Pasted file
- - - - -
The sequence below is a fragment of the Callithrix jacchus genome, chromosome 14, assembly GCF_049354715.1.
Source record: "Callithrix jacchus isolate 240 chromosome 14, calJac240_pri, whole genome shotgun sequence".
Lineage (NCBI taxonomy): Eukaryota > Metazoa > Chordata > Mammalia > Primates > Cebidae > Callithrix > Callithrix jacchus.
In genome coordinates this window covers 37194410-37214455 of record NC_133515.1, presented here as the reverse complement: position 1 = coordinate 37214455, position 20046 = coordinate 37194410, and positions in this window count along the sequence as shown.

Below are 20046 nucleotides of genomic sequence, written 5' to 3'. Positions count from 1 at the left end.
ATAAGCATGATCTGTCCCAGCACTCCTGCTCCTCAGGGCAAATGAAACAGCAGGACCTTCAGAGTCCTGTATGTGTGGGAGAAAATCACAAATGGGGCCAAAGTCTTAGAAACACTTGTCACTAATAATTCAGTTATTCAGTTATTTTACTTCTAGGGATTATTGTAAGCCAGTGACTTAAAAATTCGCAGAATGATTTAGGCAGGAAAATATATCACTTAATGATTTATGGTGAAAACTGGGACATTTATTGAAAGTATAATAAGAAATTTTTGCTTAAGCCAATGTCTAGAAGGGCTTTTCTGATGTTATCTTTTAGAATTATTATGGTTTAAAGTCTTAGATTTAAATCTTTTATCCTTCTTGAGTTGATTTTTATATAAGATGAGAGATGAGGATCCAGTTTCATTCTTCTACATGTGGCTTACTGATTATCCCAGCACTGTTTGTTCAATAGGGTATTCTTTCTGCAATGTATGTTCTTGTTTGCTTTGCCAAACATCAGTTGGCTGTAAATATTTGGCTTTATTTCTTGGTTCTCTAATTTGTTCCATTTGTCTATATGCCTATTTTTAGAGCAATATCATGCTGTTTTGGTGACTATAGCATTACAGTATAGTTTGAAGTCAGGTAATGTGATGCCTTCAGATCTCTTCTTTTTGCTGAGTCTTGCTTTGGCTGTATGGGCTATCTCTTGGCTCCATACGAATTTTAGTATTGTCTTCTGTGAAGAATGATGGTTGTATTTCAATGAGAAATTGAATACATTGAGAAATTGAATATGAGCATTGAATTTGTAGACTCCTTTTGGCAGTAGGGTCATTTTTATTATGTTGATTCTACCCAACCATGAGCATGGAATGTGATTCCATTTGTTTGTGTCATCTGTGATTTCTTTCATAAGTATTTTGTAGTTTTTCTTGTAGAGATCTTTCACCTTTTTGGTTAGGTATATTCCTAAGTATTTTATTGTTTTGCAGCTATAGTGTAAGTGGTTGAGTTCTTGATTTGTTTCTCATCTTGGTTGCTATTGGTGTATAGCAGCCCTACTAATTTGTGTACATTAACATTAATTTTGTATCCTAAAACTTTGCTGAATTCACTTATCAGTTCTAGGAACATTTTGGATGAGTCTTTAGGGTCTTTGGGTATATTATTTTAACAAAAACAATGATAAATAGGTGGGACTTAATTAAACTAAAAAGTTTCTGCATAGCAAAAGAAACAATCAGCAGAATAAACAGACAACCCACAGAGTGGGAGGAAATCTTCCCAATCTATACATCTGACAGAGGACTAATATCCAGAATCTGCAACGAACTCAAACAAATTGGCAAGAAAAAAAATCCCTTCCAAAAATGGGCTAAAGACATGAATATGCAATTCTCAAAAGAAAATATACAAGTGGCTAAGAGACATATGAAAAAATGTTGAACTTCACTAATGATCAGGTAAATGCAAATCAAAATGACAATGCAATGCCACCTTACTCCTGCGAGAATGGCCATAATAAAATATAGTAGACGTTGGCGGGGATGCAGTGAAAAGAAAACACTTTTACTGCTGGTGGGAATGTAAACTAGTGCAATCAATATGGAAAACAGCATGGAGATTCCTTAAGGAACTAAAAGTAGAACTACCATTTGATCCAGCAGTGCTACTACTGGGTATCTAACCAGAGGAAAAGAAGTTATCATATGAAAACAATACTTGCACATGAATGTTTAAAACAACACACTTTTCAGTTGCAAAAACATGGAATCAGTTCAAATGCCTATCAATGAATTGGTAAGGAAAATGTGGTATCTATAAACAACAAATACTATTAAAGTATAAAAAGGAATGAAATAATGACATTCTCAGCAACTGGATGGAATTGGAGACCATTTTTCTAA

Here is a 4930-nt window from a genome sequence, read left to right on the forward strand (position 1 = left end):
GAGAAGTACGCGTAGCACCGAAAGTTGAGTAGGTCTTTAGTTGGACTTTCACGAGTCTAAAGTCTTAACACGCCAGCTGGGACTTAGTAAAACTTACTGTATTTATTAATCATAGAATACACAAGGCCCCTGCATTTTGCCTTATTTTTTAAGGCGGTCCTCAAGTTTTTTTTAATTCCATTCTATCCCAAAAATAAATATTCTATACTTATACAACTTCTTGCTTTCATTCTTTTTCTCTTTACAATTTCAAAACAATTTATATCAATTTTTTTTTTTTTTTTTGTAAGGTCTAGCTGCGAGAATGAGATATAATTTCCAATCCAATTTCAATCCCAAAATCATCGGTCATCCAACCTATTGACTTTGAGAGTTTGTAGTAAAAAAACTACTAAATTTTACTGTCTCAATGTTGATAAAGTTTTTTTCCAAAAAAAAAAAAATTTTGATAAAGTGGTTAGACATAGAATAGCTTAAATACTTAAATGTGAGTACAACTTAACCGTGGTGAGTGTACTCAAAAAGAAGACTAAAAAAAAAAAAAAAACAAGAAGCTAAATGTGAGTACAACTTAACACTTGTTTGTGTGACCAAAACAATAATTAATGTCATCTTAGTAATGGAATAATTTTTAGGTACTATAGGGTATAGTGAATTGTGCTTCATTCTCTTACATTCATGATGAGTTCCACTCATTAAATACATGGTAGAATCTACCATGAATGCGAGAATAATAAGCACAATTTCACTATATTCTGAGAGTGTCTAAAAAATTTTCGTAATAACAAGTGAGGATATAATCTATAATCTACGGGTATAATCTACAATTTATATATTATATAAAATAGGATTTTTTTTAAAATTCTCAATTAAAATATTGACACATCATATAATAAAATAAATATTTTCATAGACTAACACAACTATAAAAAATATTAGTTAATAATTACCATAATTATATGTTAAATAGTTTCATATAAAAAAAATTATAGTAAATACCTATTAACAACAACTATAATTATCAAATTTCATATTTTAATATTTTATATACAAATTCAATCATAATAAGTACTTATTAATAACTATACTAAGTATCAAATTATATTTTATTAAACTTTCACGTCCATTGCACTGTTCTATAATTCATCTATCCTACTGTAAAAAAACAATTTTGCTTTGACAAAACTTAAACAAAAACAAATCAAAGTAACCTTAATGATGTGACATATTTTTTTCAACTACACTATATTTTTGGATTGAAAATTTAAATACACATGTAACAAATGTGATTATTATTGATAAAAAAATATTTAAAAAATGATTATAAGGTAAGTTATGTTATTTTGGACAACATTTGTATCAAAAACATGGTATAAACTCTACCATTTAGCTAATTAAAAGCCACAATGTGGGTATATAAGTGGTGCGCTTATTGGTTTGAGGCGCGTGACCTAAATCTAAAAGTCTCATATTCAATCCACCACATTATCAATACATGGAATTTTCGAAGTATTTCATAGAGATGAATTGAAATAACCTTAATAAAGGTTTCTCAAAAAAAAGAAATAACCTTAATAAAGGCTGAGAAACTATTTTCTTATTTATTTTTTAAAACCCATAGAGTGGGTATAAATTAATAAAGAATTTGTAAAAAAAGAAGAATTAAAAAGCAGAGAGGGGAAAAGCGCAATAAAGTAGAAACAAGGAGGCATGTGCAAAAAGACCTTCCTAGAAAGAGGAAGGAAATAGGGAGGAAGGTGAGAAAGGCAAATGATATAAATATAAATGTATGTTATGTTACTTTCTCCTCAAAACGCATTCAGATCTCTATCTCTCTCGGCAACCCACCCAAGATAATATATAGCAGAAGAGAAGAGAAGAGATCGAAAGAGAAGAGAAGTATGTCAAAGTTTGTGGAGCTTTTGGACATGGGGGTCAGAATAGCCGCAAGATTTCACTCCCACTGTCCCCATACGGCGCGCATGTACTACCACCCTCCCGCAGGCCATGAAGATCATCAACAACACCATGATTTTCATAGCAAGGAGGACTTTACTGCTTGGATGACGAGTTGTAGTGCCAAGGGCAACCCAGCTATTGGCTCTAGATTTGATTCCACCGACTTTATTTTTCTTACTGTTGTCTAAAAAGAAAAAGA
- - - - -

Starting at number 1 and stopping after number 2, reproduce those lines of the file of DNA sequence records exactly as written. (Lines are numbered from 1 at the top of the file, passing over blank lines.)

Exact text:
The sequence below is a fragment of the Callithrix jacchus genome, chromosome 14, assembly GCF_049354715.1.
Source record: "Callithrix jacchus isolate 240 chromosome 14, calJac240_pri, whole genome shotgun sequence".